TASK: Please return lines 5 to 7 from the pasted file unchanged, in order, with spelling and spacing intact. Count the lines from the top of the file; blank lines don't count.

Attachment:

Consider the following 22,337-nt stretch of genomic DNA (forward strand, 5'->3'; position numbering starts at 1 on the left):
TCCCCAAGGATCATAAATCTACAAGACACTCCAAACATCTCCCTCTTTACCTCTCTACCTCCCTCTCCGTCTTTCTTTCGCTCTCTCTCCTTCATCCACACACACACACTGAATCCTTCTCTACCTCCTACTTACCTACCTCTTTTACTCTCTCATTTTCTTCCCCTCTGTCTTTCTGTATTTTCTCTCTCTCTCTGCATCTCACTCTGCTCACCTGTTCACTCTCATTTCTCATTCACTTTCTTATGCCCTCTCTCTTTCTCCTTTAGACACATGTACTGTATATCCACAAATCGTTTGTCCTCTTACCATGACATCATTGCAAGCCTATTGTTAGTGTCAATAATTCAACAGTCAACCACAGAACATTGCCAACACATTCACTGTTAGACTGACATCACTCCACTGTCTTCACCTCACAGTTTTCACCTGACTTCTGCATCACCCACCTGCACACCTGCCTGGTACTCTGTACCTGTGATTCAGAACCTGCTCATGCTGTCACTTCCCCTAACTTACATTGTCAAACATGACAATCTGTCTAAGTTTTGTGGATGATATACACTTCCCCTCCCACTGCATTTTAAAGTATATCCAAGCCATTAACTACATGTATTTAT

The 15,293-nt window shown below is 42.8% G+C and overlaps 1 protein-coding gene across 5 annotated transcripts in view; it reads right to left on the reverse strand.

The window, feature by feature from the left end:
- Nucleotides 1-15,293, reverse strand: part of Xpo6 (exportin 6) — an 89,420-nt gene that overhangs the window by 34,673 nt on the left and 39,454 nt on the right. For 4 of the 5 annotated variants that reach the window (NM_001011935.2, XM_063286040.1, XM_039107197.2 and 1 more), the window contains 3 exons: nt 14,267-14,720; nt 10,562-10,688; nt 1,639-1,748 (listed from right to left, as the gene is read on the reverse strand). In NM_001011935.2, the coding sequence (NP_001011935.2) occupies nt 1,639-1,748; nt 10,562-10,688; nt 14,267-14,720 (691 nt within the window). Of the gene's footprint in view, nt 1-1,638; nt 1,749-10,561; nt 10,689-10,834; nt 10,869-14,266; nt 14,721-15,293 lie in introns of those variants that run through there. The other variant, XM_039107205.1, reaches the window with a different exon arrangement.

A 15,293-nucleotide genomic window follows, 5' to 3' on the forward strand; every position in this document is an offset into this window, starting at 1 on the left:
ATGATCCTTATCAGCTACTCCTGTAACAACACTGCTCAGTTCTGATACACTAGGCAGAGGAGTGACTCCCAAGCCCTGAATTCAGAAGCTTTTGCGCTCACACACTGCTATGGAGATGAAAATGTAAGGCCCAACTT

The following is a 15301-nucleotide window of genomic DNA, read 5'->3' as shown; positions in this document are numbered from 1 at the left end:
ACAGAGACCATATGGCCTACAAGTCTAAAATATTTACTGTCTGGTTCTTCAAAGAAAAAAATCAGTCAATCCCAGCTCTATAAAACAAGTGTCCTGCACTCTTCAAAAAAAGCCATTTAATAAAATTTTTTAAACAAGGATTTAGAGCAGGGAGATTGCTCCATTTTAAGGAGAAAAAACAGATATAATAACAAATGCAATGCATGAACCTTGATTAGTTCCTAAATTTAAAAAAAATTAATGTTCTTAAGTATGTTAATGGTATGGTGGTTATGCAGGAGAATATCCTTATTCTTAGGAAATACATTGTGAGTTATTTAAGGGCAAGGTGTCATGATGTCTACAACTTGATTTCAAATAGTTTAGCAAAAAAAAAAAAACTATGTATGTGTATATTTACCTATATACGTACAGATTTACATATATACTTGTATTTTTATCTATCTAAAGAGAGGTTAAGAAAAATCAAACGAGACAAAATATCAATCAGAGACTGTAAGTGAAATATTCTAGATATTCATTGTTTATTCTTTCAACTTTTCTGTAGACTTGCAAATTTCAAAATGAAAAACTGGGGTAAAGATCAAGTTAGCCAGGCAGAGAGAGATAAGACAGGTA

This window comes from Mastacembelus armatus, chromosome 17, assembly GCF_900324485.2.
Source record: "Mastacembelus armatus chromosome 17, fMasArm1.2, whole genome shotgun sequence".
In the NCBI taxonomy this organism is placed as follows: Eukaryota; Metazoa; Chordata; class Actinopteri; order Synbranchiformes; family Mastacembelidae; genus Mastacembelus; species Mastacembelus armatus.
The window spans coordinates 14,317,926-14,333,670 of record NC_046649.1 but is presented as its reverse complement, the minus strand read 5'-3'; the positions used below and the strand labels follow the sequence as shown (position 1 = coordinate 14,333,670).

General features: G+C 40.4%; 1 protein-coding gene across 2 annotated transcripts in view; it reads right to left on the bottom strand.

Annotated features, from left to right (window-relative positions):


- Nucleotides 1-15,293, reverse strand: part of Xpo6 (exportin 6) — an 89,420-nt gene that overhangs the window by 34,673 nt on the left and 39,454 nt on the right. For 4 of the 5 annotated variants that reach the window (NM_001011935.2, XM_063286040.1, XM_039107197.2 and 1 more), the window contains 3 exons: nt 14,267-14,720; nt 10,562-10,688; nt 1,639-1,748 (listed from right to left, as the gene is read on the reverse strand). In NM_001011935.2, the coding sequence (NP_001011935.2) occupies nt 1,639-1,748; nt 10,562-10,688; nt 14,267-14,720 (691 nt within the window). Of the gene's footprint in view, nt 1-1,638; nt 1,749-10,561; nt 10,689-10,834; nt 10,869-14,266; nt 14,721-15,293 lie in introns of those variants that run through there. The other variant, XM_039107205.1, reaches the window with a different exon arrangement.

A 15,293-nucleotide genomic window follows, 5' to 3' on the forward strand; every position in this document is an offset into this window, starting at 1 on the left:
ATGATCCTTATCAGCTACTCCTGTAACAACACTGCTCAGTTCTGATACACTAGGCAGAGGAGTGACTCCCAAGCCCTGAATTCAGAAGCTTTTGCGCTCACACACTGCTATGGAGATGAAAATGTAAGGCCCAACTT